8. Onset Age>4
9. Allergies
10. Anaphylaxis
1. Parents relative
2. male or female
1. lymph nodes: Normal
2. tonsil: Normal
3. Spleen: Normal or Large
4. Liver: Normal or Large
1. IgG: normal
2. IgM: normal
3. IgA: low
4. B lymphocyte: normal
5. T lymphocyte: normal
6. Specific AB: normal
4. HIGM
CD40ligand
1. Recurrent infections
2. Pneumonia
3. Acute Otitis media
4. Auto immunity
5. Diarrhea
6. Osteomyelitis
7. Sinusitis
8. Pneumcystis Serovici Pneumonia
1. Parents not relative
2. male
3. Mother grandfather or uncle have HIGM CD 40ligand
1. lymph nodes: Hasn't
2. tonsil: Atrophy
3. Spleen: small
1. IgG: low
2. IgM: normal or high
3. IgA: low
4. Isohemagglutinin: low
5. Specific AB: low
5. HIGM
UNG, AID
1. Recurrent infections
2. Pneumonia
3. Acute Otitis media
4. Auto immunity
5. Diarrhea
6. Osteomyelitis
7. Sinusitis
1. Parents relative
2. male or female
1. lymph nodes: Hypertrophy
2. tonsil: Hypertrophy
3. Spleen: Large
4. Liver: Large
1. IgG: low
2. IgM: normal or high
3. IgA: low
4. Isohemagglutinin: low
5. Specific AB: low
6. IGsub class 1. Recurrent infections
2. Pneumonia
3. Acute Otitis media
4. Auto immunity
5. Diarrhea
6. Osteomyelitis
7. Sinusitis
1. Parents relative
2. male or female
1. lymph nodes: Normal
2. tonsil: Normal
3. Spleen: Normal
4. Liver: Normal
1. IgG: normal
2. IgM: normal
3. IgA: normal
4. IgG1:low
5. IgG2: low
6. IgG3: low
7. IgG4: normal
8. B lymphocyte: normal
9. T lymphocyte: normal
10. Isohemagglutinin: normal
11. Specific AB: normal or low
7. SAD 1. Recurrent infections
2. Pneumonia
3. Acute Otitis media
4. Auto immunity
5. Diarrhea
6. Osteomyelitis
7. Sinusitis
1. Parents relative
2. male or female
1. lymph nodes: Normal
2. tonsil: Normal
3. Spleen: Normal
4. Liver: Normal
1. IgG: normal
2. IgM: normal
3. IgA: normal
4. Isohemagglutinin: low
5. B lymphocyte: normal
6. T lymphocyte: normal
7. Antipneumococys AB: low
8. THI 1. Recurrent infections
2. Pneumonia
3. Acute Otitis media
4. Auto immunity
5. Diarrhea
6. Osteomyelitis
7. Sinusitis
8. Onset Age < 5
1. Parents relative or not
2. male or female
1. lymph nodes: Normal
2. tonsil: Normal
3. Spleen: Normal
4. Liver: Normal
1. IgG: low
2. IgM: normal
3. IgA: normal
4. B lymphocyte: normal
5. T lymphocyte: normal
6. Isohemagglutinin: normal
7. Specific AB: normal
8. IgG1, IgG2, IgG3: normal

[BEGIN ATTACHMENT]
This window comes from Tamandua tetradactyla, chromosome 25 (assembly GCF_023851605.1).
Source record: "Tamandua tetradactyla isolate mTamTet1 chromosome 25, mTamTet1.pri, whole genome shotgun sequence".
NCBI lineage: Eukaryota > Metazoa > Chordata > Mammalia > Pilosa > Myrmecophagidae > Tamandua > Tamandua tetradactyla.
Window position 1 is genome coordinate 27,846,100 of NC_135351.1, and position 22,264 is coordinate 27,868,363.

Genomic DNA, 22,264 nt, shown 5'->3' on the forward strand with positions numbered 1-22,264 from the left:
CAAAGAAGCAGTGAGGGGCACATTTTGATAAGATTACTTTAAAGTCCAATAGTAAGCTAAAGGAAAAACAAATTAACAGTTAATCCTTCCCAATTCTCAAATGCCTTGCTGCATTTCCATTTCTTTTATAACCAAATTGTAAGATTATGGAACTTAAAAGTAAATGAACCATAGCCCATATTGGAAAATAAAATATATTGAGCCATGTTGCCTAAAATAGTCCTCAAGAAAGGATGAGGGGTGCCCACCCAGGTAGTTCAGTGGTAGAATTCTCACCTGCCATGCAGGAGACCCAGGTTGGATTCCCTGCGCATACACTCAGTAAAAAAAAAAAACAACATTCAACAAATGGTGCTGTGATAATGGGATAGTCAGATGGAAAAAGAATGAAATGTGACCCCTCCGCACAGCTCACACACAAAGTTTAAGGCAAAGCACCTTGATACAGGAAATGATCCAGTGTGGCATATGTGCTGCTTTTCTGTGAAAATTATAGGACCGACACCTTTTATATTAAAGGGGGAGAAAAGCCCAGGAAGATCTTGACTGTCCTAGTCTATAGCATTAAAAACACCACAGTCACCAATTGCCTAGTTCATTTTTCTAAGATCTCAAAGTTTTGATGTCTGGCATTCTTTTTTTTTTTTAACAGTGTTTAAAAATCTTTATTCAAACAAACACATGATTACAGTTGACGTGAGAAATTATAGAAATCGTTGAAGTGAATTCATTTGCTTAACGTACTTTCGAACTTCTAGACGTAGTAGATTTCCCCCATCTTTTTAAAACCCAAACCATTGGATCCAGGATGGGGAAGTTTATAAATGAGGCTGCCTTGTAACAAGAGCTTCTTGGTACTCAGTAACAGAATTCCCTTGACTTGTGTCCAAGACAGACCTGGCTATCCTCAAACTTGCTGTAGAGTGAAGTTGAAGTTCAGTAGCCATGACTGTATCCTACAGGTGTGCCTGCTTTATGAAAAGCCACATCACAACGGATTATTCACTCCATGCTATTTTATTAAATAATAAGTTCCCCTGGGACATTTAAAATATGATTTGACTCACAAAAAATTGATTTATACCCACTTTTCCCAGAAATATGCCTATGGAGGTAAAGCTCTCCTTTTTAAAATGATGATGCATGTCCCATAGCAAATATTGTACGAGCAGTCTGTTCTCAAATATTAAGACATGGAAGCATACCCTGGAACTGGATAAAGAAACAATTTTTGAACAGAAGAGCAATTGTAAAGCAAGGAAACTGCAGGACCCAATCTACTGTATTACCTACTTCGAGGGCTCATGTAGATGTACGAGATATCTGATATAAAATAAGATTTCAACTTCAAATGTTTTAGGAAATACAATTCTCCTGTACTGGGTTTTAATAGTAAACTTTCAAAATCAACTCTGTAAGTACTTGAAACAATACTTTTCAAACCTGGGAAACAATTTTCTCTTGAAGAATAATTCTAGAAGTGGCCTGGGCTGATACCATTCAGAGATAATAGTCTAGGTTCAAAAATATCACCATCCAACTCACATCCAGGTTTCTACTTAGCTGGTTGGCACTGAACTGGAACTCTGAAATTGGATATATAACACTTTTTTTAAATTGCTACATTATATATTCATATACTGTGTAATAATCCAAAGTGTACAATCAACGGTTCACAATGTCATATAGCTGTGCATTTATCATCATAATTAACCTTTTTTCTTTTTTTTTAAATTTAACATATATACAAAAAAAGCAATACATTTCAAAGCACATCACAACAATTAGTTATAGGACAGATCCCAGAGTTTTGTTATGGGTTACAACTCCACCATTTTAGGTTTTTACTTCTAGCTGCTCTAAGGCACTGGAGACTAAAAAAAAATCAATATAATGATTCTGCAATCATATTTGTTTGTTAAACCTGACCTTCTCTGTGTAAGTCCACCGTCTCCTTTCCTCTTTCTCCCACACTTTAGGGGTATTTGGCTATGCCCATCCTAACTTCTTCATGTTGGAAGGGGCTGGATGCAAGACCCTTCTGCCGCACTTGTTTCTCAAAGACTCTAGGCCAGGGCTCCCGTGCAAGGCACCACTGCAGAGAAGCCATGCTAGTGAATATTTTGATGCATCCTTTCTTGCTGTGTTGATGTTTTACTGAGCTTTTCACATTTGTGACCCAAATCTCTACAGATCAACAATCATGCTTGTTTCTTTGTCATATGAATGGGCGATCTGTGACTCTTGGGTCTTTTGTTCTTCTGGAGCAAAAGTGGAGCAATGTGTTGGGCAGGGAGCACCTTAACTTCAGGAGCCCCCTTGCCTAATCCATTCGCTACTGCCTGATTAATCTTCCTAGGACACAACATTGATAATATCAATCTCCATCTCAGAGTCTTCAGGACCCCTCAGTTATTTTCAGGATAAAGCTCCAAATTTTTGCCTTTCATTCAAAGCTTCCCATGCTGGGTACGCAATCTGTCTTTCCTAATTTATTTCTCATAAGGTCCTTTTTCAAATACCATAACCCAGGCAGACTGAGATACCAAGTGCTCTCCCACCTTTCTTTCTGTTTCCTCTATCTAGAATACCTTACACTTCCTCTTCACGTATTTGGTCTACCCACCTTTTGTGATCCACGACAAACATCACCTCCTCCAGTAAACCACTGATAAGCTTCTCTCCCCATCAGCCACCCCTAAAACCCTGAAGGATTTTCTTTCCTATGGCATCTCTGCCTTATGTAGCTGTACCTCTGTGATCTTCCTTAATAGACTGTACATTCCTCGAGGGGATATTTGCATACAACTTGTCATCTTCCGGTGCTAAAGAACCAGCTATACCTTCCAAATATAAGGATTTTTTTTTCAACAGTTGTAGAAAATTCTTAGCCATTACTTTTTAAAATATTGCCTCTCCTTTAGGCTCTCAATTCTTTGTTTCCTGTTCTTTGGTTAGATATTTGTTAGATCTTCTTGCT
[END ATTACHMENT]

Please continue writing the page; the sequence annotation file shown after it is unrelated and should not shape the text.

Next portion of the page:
Frame based ontology modeling (to create the inference model) and "Noy and McGuinness" method was used to develop the inference model. Noy and McGuinness method includes seven stages as followings:

1. Determine the domain and scope of the ontology

2. Consider reusing existing ontologies

3. Enumerate important terms in the ontology

4. Define the classes and the class hierarchy

5. Define the properties of classes-slots

6. Define the facets of the slots

7. Create instances [23].

Determine the domain and scope of the ontology

The aim of this study is developing inference model that could help physicians in diagnose of eight selected disease according to the signs and symptoms of patients. The study area is eight primary immunodeficiency diseases of and its signs and symptoms.

Consider reusing existing ontologies

Today, rarely an ontology is developed from scratch [24]. In this study, expert’s knowledge is used to develop the ontology.

Enumerate important terms in the ontology

Make a list of related terms that are expected to be in ontology is the first step of ontology definition [24]. In this study, a list of related terms including eight primary immunodeficiency diseases and their symptoms, signs and lab data to diagnosis were extracted from clinical guidelines and medical literature under the immunodeficiency specialist supervision.

Define the classes and the class hierarchy

After identifying related terms, such terms should be classified as a hierarchy [24]. Classes define a set of instances that have common features [25]. In this study, based on this definition, classes was determined and entered in classes tab of protégé software (Fig 1). In Fig 1 ANTIBODY_PRODUCTION_DEFECTS class is the main class that contains eight PID diseases as instances.

ijmi-8-e11-g001.jpg

Fig 1

Classes and the class hirarcy of inference model

Define the properties of classes-slots

Properties are links and relationships between classes [19, 24]. Object type Property is used for the relationship between instances (individuals) of two class. Data type Property define data type values for instances (individuals) of a class [25]. Properties (slots) of ANTIBODY_PRODUCTION_DEFECTS class is shown in Fig 1. For example, LabDatas_Info slot is an Object type Property that made instances of LabDatas class usable in instances of ANTIBODY _PRODUCTION_DEFECTS class. OnsetAge slot is a Data type Property with value type of integer.

Define the facets of the slots

For properties (slots) can define facets. Slots can have different facets describing the value type, allowed values, the number of the values (cardinality), and other features of the values the slot can take [23]. For example, the OnsetAge slot can have multiple values because some of the primary immunodeficiency diseases occurs in particular time range. The slot Symptoms_Info can have multiple values and the values are instances of the class Symptoms.

Create instances

Instances are considered as members of a class [25-28]. An ontology with individual instances of classes constitute a knowledge base [23]. Actually ontology is used to organize the instances [24]. Defining an individual instance of a class requires 1) choosing a class, 2) creating an individual instance of that class, and 3) filling in the slot values [19, 23]. For example, the eight selected primary immunodeficiency diseases are instances of ANTIBODY_PRODUCTION_DEFECTS class with them slots such as symptoms, family history, signs and laboratory finding.